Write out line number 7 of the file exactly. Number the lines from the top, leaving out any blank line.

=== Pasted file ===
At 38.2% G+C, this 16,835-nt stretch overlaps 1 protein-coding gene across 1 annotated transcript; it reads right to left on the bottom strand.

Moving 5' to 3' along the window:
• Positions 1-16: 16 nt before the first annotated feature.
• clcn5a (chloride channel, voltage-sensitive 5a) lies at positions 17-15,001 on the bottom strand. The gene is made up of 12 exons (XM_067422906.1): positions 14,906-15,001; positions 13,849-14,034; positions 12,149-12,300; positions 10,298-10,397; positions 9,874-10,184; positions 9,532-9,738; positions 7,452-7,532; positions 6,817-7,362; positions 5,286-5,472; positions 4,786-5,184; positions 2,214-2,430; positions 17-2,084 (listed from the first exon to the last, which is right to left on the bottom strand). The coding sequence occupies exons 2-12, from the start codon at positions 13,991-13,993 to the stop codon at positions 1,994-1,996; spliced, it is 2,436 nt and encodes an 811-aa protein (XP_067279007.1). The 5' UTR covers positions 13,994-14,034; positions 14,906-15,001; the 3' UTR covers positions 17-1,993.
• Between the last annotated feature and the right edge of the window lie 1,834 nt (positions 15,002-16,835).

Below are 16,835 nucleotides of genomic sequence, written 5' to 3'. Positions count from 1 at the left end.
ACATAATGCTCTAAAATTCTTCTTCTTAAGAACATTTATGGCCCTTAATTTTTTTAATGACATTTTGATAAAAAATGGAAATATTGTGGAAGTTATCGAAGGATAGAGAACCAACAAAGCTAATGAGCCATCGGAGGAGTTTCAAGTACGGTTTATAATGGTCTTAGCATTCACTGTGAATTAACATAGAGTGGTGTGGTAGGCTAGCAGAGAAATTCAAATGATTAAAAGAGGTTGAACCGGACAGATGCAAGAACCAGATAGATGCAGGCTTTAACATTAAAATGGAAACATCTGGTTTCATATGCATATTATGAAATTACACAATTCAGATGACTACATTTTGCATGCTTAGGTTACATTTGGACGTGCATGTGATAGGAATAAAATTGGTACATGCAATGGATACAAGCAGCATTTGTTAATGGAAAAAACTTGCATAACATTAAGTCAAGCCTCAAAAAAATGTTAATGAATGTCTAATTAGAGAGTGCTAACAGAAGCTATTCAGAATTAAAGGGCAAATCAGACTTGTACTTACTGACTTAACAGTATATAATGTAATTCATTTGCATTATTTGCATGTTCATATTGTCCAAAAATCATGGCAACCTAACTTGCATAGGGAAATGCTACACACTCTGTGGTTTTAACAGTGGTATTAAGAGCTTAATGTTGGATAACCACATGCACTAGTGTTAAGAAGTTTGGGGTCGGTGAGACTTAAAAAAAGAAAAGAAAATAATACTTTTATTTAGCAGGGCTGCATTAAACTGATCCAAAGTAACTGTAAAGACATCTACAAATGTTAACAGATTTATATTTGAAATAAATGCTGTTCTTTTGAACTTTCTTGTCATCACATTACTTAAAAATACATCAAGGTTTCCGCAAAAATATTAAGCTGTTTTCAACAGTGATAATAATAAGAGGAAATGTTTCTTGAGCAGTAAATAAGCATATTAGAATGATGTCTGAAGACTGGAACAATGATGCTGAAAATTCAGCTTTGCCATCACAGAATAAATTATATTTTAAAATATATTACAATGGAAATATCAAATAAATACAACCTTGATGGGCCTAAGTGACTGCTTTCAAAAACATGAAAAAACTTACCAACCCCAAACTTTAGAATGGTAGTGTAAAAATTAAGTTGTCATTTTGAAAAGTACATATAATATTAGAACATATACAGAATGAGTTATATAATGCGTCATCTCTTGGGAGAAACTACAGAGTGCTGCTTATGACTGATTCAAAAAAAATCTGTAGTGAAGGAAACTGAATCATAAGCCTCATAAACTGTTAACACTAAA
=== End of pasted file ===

ACATAATGCTCTAAAATTCTTCTTCTTAAGAACATTTATGGCCCTTAATTTTTTTAATGACATTTTGATAAAAAATGGAAATATTGTGGAAGTTATCGAAGGATAGAGAACCAACAAAGCTAATGAGCCATCGGAGGAGTTTCAAGTACGGTTTATAATGGTCTTAGCATTCACTGTGAATTAACATAGAGTGGTGTGGTAGGCTAGCAGAGAAATTCAAATGATTAAAAGAGGTTGAACCGGACAGATGCAAGAACCAGATAGATGCAGGCTTTAACATTAAAATGGAAACATCTGGTTTCATATGCATATTATGAAATTACACAATTCAGATGACTACATTTTGCATGCTTAGGTTACATTTGGACGTGCATGTGATAGGAATAAAATTGGTACATGCAATGGATACAAGCAGCATTTGTTAATGGAAAAAACTTGCATAACATTAAGTCAAGCCTCAAAAAAATGTTAATGAATGTCTAATTAGAGAGTGCTAACAGAAGCTATTCAGAATTAAAGGGCAAATCAGACTTGTACTTACTGACTTAACAGTATATAATGTAATTCATTTGCATTATTTGCATGTTCATATTGTCCAAAAATCATGGCAACCTAACTTGCATAGGGAAATGCTACACACTCTGTGGTTTTAACAGTGGTATTAAGAGCTTAATGTTGGATAACCACATGCACTAGTGTTAAGAAGTTTGGGGTCGGTGAGACTTAAAAAAAGAAAAGAAAATAATACTTTTATTTAGCAGGGCTGCATTAAACTGATCCAAAGTAACTGTAAAGACATCTACAAATGTTAACAGATTTATATTTGAAATAAATGCTGTTCTTTTGAACTTTCTTGTCATCACATTACTTAAAAATACATCAAGGTTTCCGCAAAAATATTAAGCTGTTTTCAACAGTGATAATAATAAGAGGAAATGTTTCTTGAGCAGTAAATAAGCATATTAGAATGATGTCTGAAGACTGGAACAATGATGCTGAAAATTCAGCTTTGCCATCACAGAATAAATTATATTTTAAAATATATTACAATGGAAATATCAAATAAATACAACCTTGATGGGCCTAAGTGACTGCTTTCAAAAACATGAAAAAACTTACCAACCCCAAACTTTAGAATGGTAGTGTAAAAATTAAGTTGTCATTTTGAAAAGTACATATAATATTAGAACATATACAGAATGAGTTATATAATGCGTCATCTCTTGGGAGAAACTACAGAGTGCTGCTTATGACTGATTCAAAAAAAATCTGTAGTGAAGGAAACTGAATCATAAGCCTCATAAACTGTTAACACTAAA